CFD Modelling of Membrane Bioreactors
Led by Dr Xuefei Liu and Dr Yuan Wang, researchers at UNSW and CTET have developed a variety of computational methods to the analysis of complex two-phase and three-phase flow in municipal scale membrane bioreactors (MBR). Since 2006, the team has developed Computational Fluid Dynamics (CFD) models to predict the hydrodynamics and mixing in full scale reactors (macro-scale simulations), to optimise the flow and aeration patterns in the membrane filtration zone (meso-scale simulations), and to quantify the aeration induced lateral fibre movement on membrane surface shear stress and filtration flux (micro-scale simulations). The CFD models developed were based on the commercial CFD package Ansys Fluent/Ansys CFX, incorporating with self-developed code to describe the rheological behaviour of activated sludge, and porous media model to account for the flow resistance caused by the full scale hollow fibre membrane module to the three-dimensional fluid flow.
Prediction of the hydrodynamics and mixing in full scale reactors (Macro-scale Simulations)
MBRs are mostly designed around biokinetic and membrane fouling considerations, even though the mixing within an MBR system is of critical importance to the performance of the system. Mixing can affect both the efficiency of nutrient removal in the bioreactor and the settling of the sludge. Good mixing promotes the transfer of substrates and theat to the microorganisms and ensures the effective use of the entire reactor volume. Three-dimensional CFD models have been developed to model the overall mixing for a 2MLD hollow fibre MBR in Sydney and a 5MLD flat sheet MBR in South Australia.
Optimisation of membrane module design and aeration patterns (Meso-scale simulations)
Commercial MBRs are available in different configurations based on membrane orientation, aerator aperture size, aerator position and free volume between membrane modules and tank walls. The overarching design goal is to create a spatially uniform velocity gradient in the filtration zone to limit localised fouling and promote even distribution of filtrate flux over all the available membrane area. However, in the absence of performance data collected under controlled conditions, it is difficult to assess which design achieves the highest surface shear while simultaneously optimising footprint of the filtration zone and power input for the aeration system. This can be attributed to the complex conditions in the filtration zone and the interdependence of the effect of each design variable on bubble induced shear.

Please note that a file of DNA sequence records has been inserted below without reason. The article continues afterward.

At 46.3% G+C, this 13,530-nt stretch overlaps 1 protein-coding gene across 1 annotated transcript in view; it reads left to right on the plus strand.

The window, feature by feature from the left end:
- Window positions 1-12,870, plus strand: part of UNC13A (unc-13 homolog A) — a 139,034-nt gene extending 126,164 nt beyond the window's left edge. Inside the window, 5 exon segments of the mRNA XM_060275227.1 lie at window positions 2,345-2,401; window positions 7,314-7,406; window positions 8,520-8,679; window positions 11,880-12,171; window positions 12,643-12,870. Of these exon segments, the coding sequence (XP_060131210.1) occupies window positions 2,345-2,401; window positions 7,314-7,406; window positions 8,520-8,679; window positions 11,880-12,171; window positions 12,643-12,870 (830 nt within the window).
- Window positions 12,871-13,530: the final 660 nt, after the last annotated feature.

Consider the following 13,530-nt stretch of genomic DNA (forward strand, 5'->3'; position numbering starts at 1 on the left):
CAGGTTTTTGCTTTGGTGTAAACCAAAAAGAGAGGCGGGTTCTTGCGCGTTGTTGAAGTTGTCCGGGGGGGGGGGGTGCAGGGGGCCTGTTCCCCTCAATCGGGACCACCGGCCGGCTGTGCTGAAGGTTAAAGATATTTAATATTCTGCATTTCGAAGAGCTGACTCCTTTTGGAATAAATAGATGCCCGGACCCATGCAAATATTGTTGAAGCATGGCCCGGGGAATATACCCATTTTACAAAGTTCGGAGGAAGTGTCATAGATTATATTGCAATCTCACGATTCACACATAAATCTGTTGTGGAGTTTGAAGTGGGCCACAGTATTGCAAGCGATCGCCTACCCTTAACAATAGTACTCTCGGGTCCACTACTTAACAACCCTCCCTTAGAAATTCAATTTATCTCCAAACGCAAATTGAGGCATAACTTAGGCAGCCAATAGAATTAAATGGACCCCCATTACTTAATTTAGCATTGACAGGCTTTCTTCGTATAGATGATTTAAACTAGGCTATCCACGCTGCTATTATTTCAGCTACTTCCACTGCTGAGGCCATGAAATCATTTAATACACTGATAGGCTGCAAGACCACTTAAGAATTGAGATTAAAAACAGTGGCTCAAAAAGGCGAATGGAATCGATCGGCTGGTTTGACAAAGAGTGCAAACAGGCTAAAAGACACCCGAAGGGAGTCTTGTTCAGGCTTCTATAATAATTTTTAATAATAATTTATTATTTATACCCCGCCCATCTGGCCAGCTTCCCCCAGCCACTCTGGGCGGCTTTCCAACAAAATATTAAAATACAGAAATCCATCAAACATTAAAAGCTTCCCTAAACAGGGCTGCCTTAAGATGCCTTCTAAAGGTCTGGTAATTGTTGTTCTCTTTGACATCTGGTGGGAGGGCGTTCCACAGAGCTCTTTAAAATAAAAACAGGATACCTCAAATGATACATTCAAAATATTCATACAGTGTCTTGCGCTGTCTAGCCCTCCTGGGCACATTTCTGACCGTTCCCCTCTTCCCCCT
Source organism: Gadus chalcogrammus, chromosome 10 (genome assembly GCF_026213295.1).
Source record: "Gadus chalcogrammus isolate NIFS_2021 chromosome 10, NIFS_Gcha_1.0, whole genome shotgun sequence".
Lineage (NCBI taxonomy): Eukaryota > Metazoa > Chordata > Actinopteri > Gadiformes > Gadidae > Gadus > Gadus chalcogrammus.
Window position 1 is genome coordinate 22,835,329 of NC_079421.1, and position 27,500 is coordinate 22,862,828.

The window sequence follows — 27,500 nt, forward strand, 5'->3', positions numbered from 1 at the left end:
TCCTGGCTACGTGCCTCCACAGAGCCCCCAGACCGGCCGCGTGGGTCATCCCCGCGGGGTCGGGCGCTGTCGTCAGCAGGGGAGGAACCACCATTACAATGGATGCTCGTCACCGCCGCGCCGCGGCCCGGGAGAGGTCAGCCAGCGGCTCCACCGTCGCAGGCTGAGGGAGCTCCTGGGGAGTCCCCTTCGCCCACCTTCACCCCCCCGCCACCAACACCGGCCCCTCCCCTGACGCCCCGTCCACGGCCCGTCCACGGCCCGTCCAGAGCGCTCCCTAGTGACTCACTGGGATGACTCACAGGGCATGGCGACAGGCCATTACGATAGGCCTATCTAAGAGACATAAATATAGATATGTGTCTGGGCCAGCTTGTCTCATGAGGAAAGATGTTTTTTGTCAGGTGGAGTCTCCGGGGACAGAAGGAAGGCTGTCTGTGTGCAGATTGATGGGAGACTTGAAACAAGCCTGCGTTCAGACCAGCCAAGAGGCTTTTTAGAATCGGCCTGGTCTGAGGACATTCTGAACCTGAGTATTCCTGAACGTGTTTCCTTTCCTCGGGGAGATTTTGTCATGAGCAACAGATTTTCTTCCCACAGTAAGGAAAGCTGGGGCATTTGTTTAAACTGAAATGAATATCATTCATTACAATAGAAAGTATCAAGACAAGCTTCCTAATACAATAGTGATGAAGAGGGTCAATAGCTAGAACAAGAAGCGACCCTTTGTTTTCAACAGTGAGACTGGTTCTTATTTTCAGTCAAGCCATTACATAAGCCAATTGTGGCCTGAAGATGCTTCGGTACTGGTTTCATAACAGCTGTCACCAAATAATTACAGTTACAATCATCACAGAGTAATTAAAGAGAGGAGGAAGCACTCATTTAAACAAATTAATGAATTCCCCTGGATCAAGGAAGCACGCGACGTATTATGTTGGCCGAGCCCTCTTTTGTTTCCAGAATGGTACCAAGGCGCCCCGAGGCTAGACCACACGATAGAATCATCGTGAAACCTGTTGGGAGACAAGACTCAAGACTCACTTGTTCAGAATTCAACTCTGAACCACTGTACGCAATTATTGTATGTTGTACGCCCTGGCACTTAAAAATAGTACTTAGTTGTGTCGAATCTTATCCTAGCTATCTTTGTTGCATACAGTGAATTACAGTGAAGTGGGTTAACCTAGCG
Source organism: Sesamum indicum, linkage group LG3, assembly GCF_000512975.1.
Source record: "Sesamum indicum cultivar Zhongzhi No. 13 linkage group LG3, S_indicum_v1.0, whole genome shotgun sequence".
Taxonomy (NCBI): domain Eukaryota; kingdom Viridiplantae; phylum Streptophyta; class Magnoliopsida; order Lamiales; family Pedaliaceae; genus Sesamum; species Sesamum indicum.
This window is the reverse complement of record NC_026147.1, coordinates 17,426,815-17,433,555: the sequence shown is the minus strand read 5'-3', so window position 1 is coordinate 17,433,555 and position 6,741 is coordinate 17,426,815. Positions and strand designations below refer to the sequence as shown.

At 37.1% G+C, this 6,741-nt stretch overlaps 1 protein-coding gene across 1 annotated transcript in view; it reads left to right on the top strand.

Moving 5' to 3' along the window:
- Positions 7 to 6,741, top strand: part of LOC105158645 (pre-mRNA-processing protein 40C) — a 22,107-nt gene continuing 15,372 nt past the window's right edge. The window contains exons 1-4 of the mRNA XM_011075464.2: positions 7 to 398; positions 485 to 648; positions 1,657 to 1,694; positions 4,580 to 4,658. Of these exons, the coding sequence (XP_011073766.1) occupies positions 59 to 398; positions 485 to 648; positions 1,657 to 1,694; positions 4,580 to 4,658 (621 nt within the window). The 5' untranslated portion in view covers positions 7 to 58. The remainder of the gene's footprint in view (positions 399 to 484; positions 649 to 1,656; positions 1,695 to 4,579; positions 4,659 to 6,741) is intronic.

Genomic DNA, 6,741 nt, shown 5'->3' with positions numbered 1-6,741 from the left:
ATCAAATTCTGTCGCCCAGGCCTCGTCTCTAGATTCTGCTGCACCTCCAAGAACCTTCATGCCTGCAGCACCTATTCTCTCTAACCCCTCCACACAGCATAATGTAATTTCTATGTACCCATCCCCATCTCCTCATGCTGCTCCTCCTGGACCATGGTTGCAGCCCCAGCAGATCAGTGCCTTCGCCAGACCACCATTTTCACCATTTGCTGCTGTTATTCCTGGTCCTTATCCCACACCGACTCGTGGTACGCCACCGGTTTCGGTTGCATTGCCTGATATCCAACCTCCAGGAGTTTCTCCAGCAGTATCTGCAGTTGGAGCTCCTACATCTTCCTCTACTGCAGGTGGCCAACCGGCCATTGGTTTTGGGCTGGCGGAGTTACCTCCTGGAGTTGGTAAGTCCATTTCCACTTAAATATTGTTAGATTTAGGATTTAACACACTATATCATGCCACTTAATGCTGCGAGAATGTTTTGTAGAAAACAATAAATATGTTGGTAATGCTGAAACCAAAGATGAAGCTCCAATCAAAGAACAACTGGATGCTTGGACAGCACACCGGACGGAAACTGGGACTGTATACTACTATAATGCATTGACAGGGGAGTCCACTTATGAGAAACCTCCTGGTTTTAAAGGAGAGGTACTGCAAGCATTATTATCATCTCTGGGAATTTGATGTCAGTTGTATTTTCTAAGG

The objective of this project was to evaluate which combination of features of the hollow fibre membrane module, filtration tank, and aeration system that can achieve higher and more homogeneous shear in the filtration zone at the same aeration energy input. A Computational Fluid Dynamics (CFD) approach using rheological and porous media sub-models was used to simulate pressure drop across the hollow fibre membrane bundle for a range of conditions that are relevant for application of MBR’s in municipal wastewater.
Understanding aeration induced lateral fibre movement on membrane surface shear and filtration flux (Micro-scale simulation)
we developed a three-dimensional numerical model to quantify aeration induced fibre displacement and the surface shear of submerged hollow fibre membranes using a two-way Fluid Structural Interaction (FSI) approach. This model accounts for the interactions between fibre and turbulent bubbly flow and enables numerical simulation of the three-dimensional transient features of shear on the hollow fibre membrane surface. This novel FSI approach provides insight into aeration induced fibre movement enabling critical assessment of the effects of material, fibre diameter and looseness on surface shear and flux in submerged hollow fibre membrane systems.